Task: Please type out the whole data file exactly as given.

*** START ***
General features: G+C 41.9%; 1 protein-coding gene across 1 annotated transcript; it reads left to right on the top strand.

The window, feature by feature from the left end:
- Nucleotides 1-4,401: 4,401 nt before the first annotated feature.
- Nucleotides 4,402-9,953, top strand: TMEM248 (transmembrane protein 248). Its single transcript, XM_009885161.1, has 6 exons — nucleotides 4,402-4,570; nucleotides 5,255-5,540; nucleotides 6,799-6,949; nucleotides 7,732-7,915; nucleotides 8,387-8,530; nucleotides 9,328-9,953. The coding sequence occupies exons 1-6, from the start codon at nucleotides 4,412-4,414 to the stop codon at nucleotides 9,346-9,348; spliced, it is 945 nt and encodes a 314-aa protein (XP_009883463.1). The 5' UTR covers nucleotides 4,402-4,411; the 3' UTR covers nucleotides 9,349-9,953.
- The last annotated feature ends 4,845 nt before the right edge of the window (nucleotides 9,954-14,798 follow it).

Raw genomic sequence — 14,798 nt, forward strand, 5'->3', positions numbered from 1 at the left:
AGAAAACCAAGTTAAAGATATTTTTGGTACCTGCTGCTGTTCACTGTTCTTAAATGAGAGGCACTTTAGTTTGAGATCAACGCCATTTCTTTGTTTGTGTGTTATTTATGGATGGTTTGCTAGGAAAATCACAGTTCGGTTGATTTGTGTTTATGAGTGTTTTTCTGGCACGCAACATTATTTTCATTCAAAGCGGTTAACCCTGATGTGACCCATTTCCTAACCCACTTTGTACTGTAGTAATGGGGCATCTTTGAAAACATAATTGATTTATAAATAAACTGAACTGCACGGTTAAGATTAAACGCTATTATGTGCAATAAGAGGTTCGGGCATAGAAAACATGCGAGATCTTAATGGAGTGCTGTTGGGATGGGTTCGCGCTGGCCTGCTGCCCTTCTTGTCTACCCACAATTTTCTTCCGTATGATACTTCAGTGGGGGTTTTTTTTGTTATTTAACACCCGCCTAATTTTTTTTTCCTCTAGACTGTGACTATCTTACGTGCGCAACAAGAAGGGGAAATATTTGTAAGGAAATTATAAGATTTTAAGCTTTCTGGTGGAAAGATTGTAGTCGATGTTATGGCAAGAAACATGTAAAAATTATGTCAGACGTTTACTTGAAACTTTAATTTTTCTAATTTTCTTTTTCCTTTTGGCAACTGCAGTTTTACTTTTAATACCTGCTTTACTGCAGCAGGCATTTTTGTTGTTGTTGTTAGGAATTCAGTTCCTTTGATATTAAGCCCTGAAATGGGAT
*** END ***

General features: G+C 41.9%; 1 protein-coding gene across 1 annotated transcript; it reads left to right on the top strand.

The window, feature by feature from the left end:
- Nucleotides 1-4,401: 4,401 nt before the first annotated feature.
- Nucleotides 4,402-9,953, top strand: TMEM248 (transmembrane protein 248). Its single transcript, XM_009885161.1, has 6 exons — nucleotides 4,402-4,570; nucleotides 5,255-5,540; nucleotides 6,799-6,949; nucleotides 7,732-7,915; nucleotides 8,387-8,530; nucleotides 9,328-9,953. The coding sequence occupies exons 1-6, from the start codon at nucleotides 4,412-4,414 to the stop codon at nucleotides 9,346-9,348; spliced, it is 945 nt and encodes a 314-aa protein (XP_009883463.1). The 5' UTR covers nucleotides 4,402-4,411; the 3' UTR covers nucleotides 9,349-9,953.
- The last annotated feature ends 4,845 nt before the right edge of the window (nucleotides 9,954-14,798 follow it).

Raw genomic sequence — 14,798 nt, forward strand, 5'->3', positions numbered from 1 at the left:
AGAAAACCAAGTTAAAGATATTTTTGGTACCTGCTGCTGTTCACTGTTCTTAAATGAGAGGCACTTTAGTTTGAGATCAACGCCATTTCTTTGTTTGTGTGTTATTTATGGATGGTTTGCTAGGAAAATCACAGTTCGGTTGATTTGTGTTTATGAGTGTTTTTCTGGCACGCAACATTATTTTCATTCAAAGCGGTTAACCCTGATGTGACCCATTTCCTAACCCACTTTGTACTGTAGTAATGGGGCATCTTTGAAAACATAATTGATTTATAAATAAACTGAACTGCACGGTTAAGATTAAACGCTATTATGTGCAATAAGAGGTTCGGGCATAGAAAACATGCGAGATCTTAATGGAGTGCTGTTGGGATGGGTTCGCGCTGGCCTGCTGCCCTTCTTGTCTACCCACAATTTTCTTCCGTATGATACTTCAGTGGGGGTTTTTTTTGTTATTTAACACCCGCCTAATTTTTTTTTCCTCTAGACTGTGACTATCTTACGTGCGCAACAAGAAGGGGAAATATTTGTAAGGAAATTATAAGATTTTAAGCTTTCTGGTGGAAAGATTGTAGTCGATGTTATGGCAAGAAACATGTAAAAATTATGTCAGACGTTTACTTGAAACTTTAATTTTTCTAATTTTCTTTTTCCTTTTGGCAACTGCAGTTTTACTTTTAATACCTGCTTTACTGCAGCAGGCATTTTTGTTGTTGTTGTTAGGAATTCAGTTCCTTTGATATTAAGCCCTGAAATGGGAT